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Sunday, August 10, 2008

Enough information was not provided: Emergency response through VoIP

Using the Internet instead of a traditional phone to call 911 could complicate emergency response to your home, Canadian officials are warning.

The warning comes after the death of an Alberta boy that has been linked to a mix-up caused by use of an Internet telephone.

Voice over Internet Protocol or VoIP, which allows you to make phone calls through a broadband Internet connection, has been available in the Greater Toronto Area for about four years. VoIP service is available throughout York Region. One of its selling points is it can be less expensive to make long distance telephone calls than using a traditional phone service provider.

The reliability of making emergency calls with the Internet service became the subject of debate earlier this week after an 18-month-old boy died. Paramedics were dispatched to a Mississauga address after a VoIP 911 call instead of being sent to the Calgary address where the child was because enough information was not provided during the call and the Ontario address was on file for the customer.

A complication arises when VoIP providers do not have the technology to allow their subscribers to call 911, according to York Regional Police spokesperson Constable Marina Orlovski.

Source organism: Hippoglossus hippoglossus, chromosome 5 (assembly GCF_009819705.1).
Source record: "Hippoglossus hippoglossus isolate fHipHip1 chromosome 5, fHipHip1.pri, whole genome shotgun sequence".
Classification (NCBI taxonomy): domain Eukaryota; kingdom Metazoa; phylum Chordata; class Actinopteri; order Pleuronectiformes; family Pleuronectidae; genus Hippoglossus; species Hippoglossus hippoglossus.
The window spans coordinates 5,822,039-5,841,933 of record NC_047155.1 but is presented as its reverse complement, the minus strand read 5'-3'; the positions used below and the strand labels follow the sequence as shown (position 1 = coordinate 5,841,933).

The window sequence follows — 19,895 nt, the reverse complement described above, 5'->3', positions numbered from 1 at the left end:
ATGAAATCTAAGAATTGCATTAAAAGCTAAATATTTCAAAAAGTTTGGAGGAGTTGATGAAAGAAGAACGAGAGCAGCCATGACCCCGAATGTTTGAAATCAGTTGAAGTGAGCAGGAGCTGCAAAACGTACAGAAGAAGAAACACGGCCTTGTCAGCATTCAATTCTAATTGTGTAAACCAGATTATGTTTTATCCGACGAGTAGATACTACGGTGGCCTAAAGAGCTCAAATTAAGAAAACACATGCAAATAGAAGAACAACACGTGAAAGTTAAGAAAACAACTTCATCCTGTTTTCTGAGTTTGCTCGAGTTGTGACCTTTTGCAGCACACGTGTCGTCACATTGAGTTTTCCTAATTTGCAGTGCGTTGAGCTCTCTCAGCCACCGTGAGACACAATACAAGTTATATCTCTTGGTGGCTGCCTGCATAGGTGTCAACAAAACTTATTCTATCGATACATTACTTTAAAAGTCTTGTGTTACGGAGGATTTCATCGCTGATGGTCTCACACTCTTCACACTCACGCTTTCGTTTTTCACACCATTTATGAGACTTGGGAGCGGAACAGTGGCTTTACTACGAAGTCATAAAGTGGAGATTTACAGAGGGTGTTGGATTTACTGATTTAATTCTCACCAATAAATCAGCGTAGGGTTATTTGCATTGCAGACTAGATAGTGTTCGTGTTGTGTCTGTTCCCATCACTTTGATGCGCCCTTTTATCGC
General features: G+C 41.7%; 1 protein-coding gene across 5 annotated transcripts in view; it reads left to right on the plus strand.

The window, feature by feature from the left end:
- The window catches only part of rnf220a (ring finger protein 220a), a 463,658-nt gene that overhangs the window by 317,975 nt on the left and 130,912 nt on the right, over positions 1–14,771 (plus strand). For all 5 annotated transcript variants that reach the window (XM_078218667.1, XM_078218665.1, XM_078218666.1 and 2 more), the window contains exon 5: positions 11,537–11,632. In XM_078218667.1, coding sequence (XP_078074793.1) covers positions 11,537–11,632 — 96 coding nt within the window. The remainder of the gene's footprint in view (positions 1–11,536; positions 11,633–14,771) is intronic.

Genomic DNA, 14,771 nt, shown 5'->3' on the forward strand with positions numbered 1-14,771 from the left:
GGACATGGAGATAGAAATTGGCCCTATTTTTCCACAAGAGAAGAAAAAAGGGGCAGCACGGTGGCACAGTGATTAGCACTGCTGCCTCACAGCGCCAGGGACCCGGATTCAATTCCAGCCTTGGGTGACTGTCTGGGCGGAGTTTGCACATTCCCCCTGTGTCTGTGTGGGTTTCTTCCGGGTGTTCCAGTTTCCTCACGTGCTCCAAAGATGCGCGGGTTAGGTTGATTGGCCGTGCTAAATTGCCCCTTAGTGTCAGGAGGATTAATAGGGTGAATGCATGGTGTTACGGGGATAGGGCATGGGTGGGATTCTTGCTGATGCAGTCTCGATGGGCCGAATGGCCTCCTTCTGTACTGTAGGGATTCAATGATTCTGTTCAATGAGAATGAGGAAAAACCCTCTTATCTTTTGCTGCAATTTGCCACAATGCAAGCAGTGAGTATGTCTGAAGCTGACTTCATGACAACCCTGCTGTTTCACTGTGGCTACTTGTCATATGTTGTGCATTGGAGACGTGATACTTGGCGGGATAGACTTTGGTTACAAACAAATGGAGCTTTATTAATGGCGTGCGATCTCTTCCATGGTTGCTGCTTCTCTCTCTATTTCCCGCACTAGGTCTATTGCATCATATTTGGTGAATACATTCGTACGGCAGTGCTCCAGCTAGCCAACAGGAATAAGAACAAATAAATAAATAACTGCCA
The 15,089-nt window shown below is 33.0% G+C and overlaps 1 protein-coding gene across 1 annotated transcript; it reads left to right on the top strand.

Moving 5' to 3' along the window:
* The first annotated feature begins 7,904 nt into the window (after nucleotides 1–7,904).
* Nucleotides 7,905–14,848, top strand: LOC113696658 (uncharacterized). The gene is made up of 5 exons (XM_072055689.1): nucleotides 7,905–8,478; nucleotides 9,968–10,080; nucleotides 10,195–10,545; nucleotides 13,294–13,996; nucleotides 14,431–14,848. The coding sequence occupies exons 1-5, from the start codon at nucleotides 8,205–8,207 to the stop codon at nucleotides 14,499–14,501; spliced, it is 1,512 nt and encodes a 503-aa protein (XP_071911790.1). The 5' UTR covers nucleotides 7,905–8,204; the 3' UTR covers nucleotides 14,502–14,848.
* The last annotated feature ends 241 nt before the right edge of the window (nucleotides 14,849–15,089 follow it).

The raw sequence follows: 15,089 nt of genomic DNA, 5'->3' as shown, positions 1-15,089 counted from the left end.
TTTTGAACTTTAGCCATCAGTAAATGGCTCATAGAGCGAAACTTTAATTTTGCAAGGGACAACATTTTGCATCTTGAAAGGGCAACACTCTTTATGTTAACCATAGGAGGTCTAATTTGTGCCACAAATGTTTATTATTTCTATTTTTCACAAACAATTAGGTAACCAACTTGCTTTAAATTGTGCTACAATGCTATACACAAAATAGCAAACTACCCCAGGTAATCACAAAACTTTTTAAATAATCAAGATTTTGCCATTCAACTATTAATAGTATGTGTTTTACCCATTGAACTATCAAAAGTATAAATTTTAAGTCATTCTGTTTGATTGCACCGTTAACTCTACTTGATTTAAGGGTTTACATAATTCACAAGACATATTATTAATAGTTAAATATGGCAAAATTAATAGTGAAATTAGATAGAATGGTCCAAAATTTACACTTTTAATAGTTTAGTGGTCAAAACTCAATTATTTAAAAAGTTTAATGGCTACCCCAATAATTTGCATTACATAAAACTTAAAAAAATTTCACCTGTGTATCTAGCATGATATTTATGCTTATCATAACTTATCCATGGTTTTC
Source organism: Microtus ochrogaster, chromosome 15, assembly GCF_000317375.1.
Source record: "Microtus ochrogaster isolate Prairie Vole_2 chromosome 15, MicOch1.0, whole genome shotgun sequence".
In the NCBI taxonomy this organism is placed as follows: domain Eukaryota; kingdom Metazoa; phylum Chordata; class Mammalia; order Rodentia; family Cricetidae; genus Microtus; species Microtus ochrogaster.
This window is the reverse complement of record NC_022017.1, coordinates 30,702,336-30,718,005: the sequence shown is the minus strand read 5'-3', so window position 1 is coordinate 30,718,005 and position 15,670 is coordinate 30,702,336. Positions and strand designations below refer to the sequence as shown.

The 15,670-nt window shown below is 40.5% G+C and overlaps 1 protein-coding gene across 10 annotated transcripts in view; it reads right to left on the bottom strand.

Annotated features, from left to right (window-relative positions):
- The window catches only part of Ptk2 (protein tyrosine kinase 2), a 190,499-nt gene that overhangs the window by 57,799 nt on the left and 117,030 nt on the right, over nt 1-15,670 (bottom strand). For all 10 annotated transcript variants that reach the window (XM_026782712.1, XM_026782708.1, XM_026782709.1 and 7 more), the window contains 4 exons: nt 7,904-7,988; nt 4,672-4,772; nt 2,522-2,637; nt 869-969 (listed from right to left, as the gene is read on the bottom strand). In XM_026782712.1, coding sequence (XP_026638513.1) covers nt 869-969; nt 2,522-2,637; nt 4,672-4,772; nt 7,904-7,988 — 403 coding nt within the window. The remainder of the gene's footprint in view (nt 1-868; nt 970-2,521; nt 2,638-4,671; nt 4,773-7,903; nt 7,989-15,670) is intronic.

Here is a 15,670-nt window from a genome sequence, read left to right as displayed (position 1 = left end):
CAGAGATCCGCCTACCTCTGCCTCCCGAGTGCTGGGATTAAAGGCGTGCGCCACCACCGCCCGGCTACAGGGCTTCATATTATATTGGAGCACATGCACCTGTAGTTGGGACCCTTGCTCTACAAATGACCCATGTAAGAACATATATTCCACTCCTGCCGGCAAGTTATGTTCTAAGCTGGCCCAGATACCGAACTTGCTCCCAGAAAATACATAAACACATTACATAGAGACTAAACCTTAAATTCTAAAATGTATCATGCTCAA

If you have a VoIP phone and move it to another location, such as across town to a relative’s home and call 911 from there, the information sent to an emergency call taker will appear as your home address — not where you are.

"We have the capability to receive the calls. It's up to the VoIP provider to make sure their clients, first of all, have the technology and second, that their subscribers know about (911 service) and they have a system for them to sign up," Const. Orlovski said.

The traditional 911 system, based on land line use, routes an emergency call to the correct 911 center, according to Markham Fire's public education officer, Dave Blizzard. Enhanced 911 service provides the emergency call-taker your name, address and phone number.

Markham Fire also warns that access to 911 service for VoIP customers may not be available during a power failure or if the Internet connection is down.

"A phone call from your home or a neighbour's home is still so important," Mr. Blizzard said.

A Canadian Radio-television and Telecommunications Commission (CRTC) ruling on Oct. 20, 2005, required all local VoIP providers in Canada to provide notice to current and prospective customers about the availability and limitations of their 911 and enhanced 911 service. The CRTC also ruled local VoIP providers would have to communicate their 911 service limitations to existing customers at least once every year.

Advice to VoIP customers: Find out if 911 service will work through your VoIP provider.

Read another story on getting prompt emergency response.

Thanks for Joe Fantauzzi of YorkTimes.com for the source article.

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